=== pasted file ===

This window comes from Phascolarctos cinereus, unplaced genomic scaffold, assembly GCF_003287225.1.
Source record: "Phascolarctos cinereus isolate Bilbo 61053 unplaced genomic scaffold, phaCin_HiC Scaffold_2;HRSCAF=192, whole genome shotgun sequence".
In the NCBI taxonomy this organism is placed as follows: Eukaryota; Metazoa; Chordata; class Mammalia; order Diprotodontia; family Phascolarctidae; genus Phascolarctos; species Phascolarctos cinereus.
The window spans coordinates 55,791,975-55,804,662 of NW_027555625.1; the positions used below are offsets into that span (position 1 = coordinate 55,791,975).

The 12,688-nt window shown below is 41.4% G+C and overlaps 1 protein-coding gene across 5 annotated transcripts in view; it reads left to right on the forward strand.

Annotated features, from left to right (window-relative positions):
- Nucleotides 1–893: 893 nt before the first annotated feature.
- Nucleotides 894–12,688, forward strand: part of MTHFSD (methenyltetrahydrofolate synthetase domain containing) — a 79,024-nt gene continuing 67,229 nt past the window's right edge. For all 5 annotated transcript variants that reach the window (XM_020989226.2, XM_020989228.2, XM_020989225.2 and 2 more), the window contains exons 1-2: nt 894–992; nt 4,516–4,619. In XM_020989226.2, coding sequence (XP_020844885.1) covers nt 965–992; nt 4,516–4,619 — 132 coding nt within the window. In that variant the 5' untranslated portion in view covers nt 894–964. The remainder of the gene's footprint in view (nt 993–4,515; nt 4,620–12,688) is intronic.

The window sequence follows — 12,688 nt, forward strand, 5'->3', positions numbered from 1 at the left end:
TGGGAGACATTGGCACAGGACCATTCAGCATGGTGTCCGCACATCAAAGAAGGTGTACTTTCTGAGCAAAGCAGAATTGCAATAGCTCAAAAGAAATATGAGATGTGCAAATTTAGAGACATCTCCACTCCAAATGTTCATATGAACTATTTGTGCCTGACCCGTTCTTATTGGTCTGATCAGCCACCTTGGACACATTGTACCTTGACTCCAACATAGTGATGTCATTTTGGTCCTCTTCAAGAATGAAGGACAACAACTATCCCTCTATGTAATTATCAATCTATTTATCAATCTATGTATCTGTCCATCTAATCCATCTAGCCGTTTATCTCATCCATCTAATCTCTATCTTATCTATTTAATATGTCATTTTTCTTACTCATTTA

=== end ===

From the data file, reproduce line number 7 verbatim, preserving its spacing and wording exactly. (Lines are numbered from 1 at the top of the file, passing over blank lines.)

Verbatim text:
- Nucleotides 1–893: 893 nt before the first annotated feature.